The video game to film adaptation has always been a tricky one. In the history of motion pictures not one has managed to get things right – save Street Fighter: The Movie with Jean Claude Van Damme and Kylie Minogue, but that's more of a guilty pleasure. Assassin's Creed is one which had everything going for it; a gifted director, a talented actor and solid source material, and a property that has managed to sell over 100 million copies since the first title hit back in 2007.

All of these ingredients are nothing without a solid script, and indeed some fresh ideas to warrant a film conversion, but thankfully Justin Kurzel's movie, from a screenplay by Michael Leslie, Adam Cooper and Bill Collage, all of whom have good pedigrees, provide a rather entertaining platform for a potential new franchise to jump off of. No, really.

The story revolves around the character of Callum Lynch (Michael Fassbender), a convicted murderer who is saved from a death sentence by a mysterious company, Abstergo Industries, who give him a second chance. Using genetic memories contained within his DNA, Lynch is able to live the life of distant relative Aguilar de Nertha (also played by Fassbender), a mysterious member of a secret society in 15th century Spain. Led by Marion Cotillard‘s Sofia and the rather shadowy Rikkin (Jeremy Irons), Lynch learns new physical skills and hidden knowledge of a life long forgotten, that may be needed to topple the controlling Templar organisation in the present day by adjusting events in the past.

I enjoyed Assassin's Creed from the get-go, and I'm not a huge lover of the source material as such. Kurzel and his team root this motion picture in reality, shying away from using too much CGI in favour of the use of full-scale sets and real locations, as well as high-octane action set pieces and exceptional, well choreographed stunt-work. Adam Arkapow, the talented director of photography who has worked with both Kurzel and Fassbender in the past, creates an exceptional pallet of colour for the look of the film, especially for the scenes set in the 15th century – a section where the film is at its absolute best. Combine that with the thrilling roof-top chases, exceptional parkour skills so reminiscent of the original games, the film is relentless in its execution and absorbs the viewer throughout. With Lynch essentially playing a surrogate in the present day through the very clever 'Animus', it's almost that he's playing the game himself, a clever plot device that never feels contrived.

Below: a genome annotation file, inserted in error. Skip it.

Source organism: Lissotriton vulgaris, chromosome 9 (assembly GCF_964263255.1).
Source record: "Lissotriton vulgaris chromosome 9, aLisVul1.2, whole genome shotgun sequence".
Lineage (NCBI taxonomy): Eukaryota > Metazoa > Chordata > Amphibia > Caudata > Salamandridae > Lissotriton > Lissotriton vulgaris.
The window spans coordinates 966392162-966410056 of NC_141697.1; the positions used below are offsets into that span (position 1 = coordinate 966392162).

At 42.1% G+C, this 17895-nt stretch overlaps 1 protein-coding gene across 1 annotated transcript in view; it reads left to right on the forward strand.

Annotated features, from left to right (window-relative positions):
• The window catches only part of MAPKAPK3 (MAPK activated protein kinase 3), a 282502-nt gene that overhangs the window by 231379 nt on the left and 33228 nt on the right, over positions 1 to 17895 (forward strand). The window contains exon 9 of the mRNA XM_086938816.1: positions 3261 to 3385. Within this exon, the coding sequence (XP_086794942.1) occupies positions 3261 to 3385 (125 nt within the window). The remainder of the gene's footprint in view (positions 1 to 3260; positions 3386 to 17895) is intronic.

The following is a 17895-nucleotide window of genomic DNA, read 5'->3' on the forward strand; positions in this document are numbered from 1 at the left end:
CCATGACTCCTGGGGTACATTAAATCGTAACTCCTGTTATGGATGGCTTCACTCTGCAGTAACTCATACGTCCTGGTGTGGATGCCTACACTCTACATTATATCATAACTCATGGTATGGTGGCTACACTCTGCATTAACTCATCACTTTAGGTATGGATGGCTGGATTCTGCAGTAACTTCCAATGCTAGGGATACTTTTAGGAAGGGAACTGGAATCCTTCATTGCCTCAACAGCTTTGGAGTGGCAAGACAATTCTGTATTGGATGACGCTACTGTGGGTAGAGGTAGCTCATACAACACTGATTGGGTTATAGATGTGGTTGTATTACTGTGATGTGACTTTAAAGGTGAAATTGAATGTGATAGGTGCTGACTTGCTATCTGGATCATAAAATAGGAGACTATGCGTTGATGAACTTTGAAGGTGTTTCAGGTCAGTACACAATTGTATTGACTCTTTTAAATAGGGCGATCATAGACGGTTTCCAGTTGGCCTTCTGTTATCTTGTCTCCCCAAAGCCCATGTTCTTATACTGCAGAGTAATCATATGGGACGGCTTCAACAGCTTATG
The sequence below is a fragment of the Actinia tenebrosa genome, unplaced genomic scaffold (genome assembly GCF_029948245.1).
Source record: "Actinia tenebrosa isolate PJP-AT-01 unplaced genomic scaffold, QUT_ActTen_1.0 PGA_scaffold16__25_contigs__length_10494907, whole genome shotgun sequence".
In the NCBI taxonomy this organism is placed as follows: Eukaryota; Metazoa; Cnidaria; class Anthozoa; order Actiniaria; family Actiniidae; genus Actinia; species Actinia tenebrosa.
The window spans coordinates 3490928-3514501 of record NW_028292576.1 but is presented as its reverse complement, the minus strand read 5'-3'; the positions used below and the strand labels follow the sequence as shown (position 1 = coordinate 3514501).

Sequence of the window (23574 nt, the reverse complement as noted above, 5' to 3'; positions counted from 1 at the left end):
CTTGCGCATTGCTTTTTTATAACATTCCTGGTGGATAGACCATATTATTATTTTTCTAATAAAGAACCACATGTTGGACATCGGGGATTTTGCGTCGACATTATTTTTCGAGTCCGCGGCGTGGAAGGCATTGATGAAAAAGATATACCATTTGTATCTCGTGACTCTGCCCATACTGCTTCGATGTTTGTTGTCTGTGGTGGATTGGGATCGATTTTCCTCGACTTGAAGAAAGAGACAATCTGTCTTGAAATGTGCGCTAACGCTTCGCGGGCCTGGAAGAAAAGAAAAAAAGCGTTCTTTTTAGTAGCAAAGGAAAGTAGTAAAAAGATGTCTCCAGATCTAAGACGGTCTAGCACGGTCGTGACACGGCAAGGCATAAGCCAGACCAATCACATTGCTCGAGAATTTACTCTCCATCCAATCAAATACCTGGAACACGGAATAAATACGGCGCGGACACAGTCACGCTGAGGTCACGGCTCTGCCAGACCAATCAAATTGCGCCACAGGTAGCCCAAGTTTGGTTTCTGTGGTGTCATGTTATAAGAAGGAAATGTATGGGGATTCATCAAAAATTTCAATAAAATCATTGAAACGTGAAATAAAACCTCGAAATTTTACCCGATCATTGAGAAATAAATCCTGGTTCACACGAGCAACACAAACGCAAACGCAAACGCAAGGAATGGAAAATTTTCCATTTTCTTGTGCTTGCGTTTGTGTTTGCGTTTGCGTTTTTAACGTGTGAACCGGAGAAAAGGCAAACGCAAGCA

Fassbender is on form as both Lynch and Aguilar, and there's even a solid, though brief turn by Brendan Gleeson and another from an excellent Charlotte Rampling as Ellen Kaye, one of the highest ranking members of the Templar society.

While not perfect – the plot feels stretched over a generous 115 minutes, and the extreme violence toned down to bag the 12A rating in the UK – the film does have potential legs and nicely sets up the opportunity for future efforts, which, to be honest would be totally welcomed. There are tons of gentle nods to the game throughout, of course, but Assassin’s Creed is ultimately a decent, believable action movie that really can be enjoyed by all. It seems the curse has, at last, been broken.

A thumping, exciting, well constructed and totally engaging adaption that will be lapped up by fans of the games for sure, and hopefully embraced by a new breed too. A great start to 2017.

Assassin's Creed review by Paul Heath, December 2016.